Ottawa

Arbitration-law change could send more divorces to court

Proposed changes to the province's Arbitration Act could unnecessarily drag out family disputes before the courts, the Ontario Bar Association is warning.

Proposed changes to the province's Arbitration Act could unnecessarily drag out family disputes before the courts, the Ontario Bar Association is warning.

The Liberal government recently announced that it would change the act, and in the process would ban religion-based arbitration in family matters.

But the bar association is warning about a less-publicized aspect of the government's legislation. Currently, couples involved in divorce proceedings can waive their rights to appeal an arbitrator's decision during the settlement process.

According to Phillip Epstein, who practises family law in Toronto, that option will disappear when the Arbitration Act is amended.

The result, Epstein says, could be more court appearances if either party to an arbitrator's decision chooses to appeal.

He says the amendments could defeat the point of having arbitrators in the first place, which is to keep these disputes out of a courtroom.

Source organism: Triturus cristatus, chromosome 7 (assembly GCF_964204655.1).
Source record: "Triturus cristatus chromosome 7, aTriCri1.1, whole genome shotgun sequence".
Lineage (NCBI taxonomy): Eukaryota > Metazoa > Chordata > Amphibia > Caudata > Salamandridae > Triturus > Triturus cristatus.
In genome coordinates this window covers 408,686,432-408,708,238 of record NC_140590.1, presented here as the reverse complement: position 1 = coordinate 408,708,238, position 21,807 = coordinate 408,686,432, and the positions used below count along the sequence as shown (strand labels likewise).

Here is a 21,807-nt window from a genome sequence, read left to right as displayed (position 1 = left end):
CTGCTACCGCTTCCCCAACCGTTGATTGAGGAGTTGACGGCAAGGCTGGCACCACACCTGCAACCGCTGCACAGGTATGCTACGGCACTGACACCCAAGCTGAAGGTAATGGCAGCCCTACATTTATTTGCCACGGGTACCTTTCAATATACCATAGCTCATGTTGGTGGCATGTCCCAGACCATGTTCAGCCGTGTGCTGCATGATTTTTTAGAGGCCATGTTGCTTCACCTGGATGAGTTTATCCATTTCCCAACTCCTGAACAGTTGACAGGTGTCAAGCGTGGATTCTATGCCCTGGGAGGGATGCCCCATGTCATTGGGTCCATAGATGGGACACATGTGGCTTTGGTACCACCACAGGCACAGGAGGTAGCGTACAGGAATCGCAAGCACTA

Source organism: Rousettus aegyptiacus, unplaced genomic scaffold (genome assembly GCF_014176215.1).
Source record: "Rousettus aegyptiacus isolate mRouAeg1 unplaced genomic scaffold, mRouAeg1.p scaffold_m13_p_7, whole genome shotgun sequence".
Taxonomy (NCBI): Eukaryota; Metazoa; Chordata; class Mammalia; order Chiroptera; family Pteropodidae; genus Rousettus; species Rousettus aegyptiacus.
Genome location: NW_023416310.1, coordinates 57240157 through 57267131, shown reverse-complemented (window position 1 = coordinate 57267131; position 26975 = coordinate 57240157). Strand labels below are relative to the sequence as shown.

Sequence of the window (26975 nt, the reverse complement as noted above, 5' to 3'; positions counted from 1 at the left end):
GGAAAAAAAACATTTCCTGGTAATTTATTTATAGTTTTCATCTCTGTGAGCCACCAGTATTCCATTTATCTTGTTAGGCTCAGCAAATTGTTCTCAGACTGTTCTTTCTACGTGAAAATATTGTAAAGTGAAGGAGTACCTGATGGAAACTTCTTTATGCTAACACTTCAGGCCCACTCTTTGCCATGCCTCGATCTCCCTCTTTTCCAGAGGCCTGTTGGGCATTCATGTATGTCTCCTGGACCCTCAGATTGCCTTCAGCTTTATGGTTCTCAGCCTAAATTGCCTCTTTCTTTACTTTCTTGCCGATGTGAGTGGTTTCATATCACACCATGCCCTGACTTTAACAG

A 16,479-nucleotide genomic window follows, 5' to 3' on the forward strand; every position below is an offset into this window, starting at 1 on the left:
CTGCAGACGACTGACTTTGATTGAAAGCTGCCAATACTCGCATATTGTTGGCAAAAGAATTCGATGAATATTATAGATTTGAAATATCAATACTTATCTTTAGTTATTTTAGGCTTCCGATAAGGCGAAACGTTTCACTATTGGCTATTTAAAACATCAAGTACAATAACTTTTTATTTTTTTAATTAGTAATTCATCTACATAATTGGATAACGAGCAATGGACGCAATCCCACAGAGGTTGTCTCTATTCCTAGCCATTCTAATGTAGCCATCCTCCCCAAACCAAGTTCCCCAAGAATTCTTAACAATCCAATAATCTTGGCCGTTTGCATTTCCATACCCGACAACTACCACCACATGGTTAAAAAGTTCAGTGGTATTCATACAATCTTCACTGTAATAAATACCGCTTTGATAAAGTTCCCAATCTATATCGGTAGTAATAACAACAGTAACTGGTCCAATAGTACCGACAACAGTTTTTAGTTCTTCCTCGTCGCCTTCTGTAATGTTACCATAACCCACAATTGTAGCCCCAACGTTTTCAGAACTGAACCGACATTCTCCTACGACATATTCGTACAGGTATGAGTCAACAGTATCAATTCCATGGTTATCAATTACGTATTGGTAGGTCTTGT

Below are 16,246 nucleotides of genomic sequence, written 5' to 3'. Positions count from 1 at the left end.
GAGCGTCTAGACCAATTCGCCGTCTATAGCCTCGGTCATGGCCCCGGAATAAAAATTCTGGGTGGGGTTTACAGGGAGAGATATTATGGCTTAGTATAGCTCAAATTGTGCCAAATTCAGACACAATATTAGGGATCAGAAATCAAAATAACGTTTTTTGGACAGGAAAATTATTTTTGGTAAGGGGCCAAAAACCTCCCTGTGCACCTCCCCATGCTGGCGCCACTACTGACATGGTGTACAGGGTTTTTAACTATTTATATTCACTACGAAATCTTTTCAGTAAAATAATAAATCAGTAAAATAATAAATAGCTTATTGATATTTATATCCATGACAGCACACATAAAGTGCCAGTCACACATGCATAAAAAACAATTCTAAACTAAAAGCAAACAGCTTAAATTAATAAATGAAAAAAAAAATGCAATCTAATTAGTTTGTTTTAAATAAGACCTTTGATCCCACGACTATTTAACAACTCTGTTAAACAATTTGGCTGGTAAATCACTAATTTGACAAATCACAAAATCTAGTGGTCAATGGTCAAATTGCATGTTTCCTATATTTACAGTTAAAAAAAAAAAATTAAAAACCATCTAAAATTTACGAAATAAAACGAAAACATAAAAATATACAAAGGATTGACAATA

"We shouldn't create a system where a sore loser wants to continue the battle by taking it through a court process, and [pushes] the parties back before the same system they chose to avoid in the first place," Epstein said.

Attorney General Michael Bryant wouldn't say whether he's willing to change the legislation.

"I put [that provision] in there for very good reason," he said. "Let me leave it at that."

He indicated that changes to the legislation were unlikely while it is the subject of committee hearings.

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